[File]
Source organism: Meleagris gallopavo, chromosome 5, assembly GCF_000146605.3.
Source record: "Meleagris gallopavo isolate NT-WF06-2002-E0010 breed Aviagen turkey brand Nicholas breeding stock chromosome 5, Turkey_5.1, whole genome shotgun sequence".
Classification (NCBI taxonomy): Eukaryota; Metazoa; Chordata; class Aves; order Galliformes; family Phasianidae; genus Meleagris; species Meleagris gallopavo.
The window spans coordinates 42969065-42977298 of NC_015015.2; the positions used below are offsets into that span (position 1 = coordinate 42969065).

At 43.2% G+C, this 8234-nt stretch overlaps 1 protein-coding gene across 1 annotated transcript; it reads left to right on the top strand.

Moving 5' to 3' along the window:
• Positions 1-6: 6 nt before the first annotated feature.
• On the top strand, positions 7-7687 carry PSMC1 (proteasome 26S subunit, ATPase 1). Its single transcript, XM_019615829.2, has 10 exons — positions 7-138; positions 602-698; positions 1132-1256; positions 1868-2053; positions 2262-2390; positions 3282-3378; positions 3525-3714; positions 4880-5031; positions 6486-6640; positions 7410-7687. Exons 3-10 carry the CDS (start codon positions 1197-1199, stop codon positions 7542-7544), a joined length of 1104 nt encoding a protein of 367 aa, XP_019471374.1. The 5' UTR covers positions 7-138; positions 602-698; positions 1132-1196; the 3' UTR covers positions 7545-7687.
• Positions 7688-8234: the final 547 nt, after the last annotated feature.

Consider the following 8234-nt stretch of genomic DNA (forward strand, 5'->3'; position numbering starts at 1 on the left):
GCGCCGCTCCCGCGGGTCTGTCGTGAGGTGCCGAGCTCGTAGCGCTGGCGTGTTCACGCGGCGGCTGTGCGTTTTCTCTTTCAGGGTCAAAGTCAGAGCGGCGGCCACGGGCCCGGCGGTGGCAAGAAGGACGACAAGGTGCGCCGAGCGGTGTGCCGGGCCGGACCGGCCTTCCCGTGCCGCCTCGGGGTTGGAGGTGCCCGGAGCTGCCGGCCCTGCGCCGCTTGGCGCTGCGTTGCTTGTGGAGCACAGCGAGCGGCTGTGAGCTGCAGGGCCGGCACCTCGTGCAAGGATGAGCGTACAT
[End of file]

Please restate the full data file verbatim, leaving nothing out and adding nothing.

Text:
Source organism: Meleagris gallopavo, chromosome 5, assembly GCF_000146605.3.
Source record: "Meleagris gallopavo isolate NT-WF06-2002-E0010 breed Aviagen turkey brand Nicholas breeding stock chromosome 5, Turkey_5.1, whole genome shotgun sequence".
Classification (NCBI taxonomy): Eukaryota; Metazoa; Chordata; class Aves; order Galliformes; family Phasianidae; genus Meleagris; species Meleagris gallopavo.
The window spans coordinates 42969065-42977298 of NC_015015.2; the positions used below are offsets into that span (position 1 = coordinate 42969065).

At 43.2% G+C, this 8234-nt stretch overlaps 1 protein-coding gene across 1 annotated transcript; it reads left to right on the top strand.

Moving 5' to 3' along the window:
• Positions 1-6: 6 nt before the first annotated feature.
• On the top strand, positions 7-7687 carry PSMC1 (proteasome 26S subunit, ATPase 1). Its single transcript, XM_019615829.2, has 10 exons — positions 7-138; positions 602-698; positions 1132-1256; positions 1868-2053; positions 2262-2390; positions 3282-3378; positions 3525-3714; positions 4880-5031; positions 6486-6640; positions 7410-7687. Exons 3-10 carry the CDS (start codon positions 1197-1199, stop codon positions 7542-7544), a joined length of 1104 nt encoding a protein of 367 aa, XP_019471374.1. The 5' UTR covers positions 7-138; positions 602-698; positions 1132-1196; the 3' UTR covers positions 7545-7687.
• Positions 7688-8234: the final 547 nt, after the last annotated feature.

Consider the following 8234-nt stretch of genomic DNA (forward strand, 5'->3'; position numbering starts at 1 on the left):
GCGCCGCTCCCGCGGGTCTGTCGTGAGGTGCCGAGCTCGTAGCGCTGGCGTGTTCACGCGGCGGCTGTGCGTTTTCTCTTTCAGGGTCAAAGTCAGAGCGGCGGCCACGGGCCCGGCGGTGGCAAGAAGGACGACAAGGTGCGCCGAGCGGTGTGCCGGGCCGGACCGGCCTTCCCGTGCCGCCTCGGGGTTGGAGGTGCCCGGAGCTGCCGGCCCTGCGCCGCTTGGCGCTGCGTTGCTTGTGGAGCACAGCGAGCGGCTGTGAGCTGCAGGGCCGGCACCTCGTGCAAGGATGAGCGTACAT